Going back to the body trends. In the 90s we had heroin chic, then that was deemed too dark so we transitioned to 2006 with Nicole Richie, Paris Hilton, Lindsay Lohan, Mary-Kate Olsen who could be summed up at the time as bones, bones and more bones. They were idolised as the beauty ideal, put on a perfection pedestal that translated to being as skeletal as possible without being sectioned or dying because then you kind of lose by default. Thinspo became a thing, and sometimes the ones who did die from their eating disorder were further idolised by many as being the ultimate goal. These people were as unwell as it sounds. Many were genuinely unwell, how do I know? I was one of them. However, the mass media (this is pre-social media boom) perpetuated these images, this ideal and humiliated any celebrities who had cellulite by blowing the picture up in their magazines and encircling said fault with a fat red circle.

We’ve moved on from that. Its been 10 years after all. However, the retaliative movement was health and fitness: strong is the new skinny, suns out guns out and all that jazz. It’s not all bad, but there is a dark under layer of migration of pathology with food, body image and exercise emerging in the surfaces of popular media, magazines (ahem, Women’s Health) and social media platforms (Oh Hai Insta!). During the process super foods became a thing thanks to clever marketing and buzz words. Paleo, veganism and the ultimate heathen of ‘healthy living’ that we all utter under our breath as if he who should not be named, clean eating. We bought it. We buy it every time and in a capitalist society why are some people pushing these ideas? Obviously, there is dollar in health. There always has been and always will be. Each trend earns some people big bucks.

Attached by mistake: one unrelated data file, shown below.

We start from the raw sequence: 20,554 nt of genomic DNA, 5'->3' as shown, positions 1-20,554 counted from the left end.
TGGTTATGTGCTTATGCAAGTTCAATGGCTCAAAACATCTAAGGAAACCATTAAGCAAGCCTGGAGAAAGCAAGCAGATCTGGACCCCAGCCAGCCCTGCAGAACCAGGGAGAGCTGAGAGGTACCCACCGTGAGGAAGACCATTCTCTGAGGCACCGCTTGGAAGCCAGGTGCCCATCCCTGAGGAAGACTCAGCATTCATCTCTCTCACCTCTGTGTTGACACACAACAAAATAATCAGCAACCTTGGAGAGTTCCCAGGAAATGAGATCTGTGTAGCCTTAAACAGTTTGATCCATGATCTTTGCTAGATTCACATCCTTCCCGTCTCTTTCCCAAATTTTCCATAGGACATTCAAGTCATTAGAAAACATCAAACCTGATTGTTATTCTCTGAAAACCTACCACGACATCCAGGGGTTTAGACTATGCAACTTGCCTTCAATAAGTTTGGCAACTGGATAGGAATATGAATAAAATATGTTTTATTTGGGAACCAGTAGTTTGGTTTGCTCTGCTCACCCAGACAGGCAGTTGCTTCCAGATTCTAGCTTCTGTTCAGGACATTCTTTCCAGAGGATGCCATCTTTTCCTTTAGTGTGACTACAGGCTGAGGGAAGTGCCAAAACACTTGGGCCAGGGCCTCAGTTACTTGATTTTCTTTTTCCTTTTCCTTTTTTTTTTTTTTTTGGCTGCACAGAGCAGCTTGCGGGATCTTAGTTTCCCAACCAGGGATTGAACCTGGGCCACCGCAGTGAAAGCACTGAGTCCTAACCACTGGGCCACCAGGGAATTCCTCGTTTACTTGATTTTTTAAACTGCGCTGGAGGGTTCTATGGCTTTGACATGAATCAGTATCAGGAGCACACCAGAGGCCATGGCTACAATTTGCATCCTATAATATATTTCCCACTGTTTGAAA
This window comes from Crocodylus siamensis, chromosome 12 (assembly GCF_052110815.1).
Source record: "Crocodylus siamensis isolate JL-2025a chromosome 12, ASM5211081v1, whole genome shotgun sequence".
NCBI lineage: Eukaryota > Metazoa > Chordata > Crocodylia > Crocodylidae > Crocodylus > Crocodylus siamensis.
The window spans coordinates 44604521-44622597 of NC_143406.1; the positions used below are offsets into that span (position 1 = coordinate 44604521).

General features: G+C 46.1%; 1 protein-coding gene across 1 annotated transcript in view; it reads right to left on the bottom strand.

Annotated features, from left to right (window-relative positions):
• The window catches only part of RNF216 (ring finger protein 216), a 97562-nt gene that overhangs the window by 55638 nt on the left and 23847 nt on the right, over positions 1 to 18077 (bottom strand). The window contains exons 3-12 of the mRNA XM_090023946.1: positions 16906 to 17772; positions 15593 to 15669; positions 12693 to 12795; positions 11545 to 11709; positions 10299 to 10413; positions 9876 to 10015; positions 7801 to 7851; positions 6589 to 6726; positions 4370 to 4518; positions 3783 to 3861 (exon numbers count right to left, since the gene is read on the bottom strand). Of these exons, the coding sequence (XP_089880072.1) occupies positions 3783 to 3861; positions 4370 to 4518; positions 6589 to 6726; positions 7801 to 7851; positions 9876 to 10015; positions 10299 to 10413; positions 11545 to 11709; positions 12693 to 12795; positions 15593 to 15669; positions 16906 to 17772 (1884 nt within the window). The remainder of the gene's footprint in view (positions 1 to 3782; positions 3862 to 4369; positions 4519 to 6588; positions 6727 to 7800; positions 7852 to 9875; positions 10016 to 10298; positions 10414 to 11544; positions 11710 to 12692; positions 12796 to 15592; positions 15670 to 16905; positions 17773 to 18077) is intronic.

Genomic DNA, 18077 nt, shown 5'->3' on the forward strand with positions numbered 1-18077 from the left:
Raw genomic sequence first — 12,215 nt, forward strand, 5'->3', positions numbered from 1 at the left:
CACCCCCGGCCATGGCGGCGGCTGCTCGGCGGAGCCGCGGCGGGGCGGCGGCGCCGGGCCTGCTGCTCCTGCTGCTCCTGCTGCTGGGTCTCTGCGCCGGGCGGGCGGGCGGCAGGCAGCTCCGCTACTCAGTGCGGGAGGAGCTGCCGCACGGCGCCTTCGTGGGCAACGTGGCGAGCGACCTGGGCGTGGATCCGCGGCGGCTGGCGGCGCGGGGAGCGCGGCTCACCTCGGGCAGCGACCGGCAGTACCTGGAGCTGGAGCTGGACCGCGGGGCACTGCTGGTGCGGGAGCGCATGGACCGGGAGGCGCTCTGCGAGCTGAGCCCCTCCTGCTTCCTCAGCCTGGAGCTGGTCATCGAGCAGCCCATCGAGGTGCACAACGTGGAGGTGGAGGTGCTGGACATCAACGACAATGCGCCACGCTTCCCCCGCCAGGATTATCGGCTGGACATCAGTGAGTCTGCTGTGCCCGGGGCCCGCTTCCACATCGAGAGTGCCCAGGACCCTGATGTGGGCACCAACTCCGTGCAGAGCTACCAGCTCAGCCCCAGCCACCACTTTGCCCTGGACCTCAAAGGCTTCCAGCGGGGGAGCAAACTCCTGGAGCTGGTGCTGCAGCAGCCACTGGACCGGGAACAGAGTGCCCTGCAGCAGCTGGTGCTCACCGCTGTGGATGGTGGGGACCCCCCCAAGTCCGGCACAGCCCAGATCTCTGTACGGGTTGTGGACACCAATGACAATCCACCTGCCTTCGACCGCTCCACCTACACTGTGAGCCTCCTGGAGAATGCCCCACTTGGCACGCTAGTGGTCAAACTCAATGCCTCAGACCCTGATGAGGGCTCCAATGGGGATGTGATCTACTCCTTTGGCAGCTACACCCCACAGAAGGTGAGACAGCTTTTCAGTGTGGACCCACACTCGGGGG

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Most of them have a singular continuous trend threading throughout them since the thinspo days of 2006: restriction. Each fad is a new way to restrict the diet, introduce vast numbers of rules around eating and achieve beauty ideals. Except in 2006 we knew being so thin meant an anorexia/eating disorder epidemic, not the trends and trend setters are more sinister; they’re disguising their restrictive eating and compulsive relationships with exercise and their reflection as health. We’re buying into it, they’re getting paid for it. the difference since 2006 here is that making money from social media didn’t really exist then. If it did I think a lot of people would have made a living from being anorexic and online; just like hoards of people are now for being orthorexic or an over-exerciser. We are paying them for their compulsions, and they are lying to us and more importantly, themselves. Evidently, I have a massive problem with this.